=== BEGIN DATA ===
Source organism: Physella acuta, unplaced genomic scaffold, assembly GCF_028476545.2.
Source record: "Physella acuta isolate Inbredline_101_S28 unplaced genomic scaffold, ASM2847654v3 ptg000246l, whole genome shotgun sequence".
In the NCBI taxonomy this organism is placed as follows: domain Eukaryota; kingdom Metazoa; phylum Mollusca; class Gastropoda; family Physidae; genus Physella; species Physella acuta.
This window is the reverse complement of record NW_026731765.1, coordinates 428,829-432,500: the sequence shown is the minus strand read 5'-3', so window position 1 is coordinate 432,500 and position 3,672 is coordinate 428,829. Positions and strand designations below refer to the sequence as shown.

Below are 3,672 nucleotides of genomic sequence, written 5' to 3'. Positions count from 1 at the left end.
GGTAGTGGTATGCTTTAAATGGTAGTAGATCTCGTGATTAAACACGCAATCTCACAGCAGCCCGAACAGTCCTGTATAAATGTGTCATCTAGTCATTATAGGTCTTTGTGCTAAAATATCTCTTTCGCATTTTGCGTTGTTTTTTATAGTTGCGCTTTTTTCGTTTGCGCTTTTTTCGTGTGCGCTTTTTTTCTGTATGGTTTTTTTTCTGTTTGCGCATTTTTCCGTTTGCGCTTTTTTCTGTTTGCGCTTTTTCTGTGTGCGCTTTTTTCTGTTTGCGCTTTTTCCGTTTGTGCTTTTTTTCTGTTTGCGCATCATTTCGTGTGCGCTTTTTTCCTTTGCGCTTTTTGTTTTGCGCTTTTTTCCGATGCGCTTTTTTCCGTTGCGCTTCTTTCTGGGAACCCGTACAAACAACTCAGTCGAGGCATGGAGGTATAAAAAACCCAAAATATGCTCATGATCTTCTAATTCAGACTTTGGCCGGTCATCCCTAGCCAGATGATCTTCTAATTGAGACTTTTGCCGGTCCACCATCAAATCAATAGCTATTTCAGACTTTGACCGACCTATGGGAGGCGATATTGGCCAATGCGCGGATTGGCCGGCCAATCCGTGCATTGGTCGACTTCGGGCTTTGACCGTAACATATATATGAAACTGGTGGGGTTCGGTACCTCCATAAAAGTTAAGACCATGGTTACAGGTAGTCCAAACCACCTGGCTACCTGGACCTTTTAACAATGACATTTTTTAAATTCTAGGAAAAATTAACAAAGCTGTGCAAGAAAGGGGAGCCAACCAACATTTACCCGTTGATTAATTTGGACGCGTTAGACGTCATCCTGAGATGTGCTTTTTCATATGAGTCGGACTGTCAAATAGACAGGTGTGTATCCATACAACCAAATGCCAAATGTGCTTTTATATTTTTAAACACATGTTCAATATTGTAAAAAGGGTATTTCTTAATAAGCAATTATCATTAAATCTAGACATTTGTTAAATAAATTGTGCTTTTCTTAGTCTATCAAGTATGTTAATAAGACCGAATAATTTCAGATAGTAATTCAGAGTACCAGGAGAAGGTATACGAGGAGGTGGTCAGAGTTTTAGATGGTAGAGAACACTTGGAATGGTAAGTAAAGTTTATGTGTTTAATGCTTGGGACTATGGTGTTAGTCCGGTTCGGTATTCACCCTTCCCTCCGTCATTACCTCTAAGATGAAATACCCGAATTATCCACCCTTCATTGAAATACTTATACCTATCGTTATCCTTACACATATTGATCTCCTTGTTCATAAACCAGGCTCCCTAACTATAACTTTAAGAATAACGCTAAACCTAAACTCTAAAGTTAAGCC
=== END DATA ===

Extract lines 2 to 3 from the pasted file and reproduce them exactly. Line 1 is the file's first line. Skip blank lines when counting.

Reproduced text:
Source record: "Physella acuta isolate Inbredline_101_S28 unplaced genomic scaffold, ASM2847654v3 ptg000246l, whole genome shotgun sequence".
In the NCBI taxonomy this organism is placed as follows: domain Eukaryota; kingdom Metazoa; phylum Mollusca; class Gastropoda; family Physidae; genus Physella; species Physella acuta.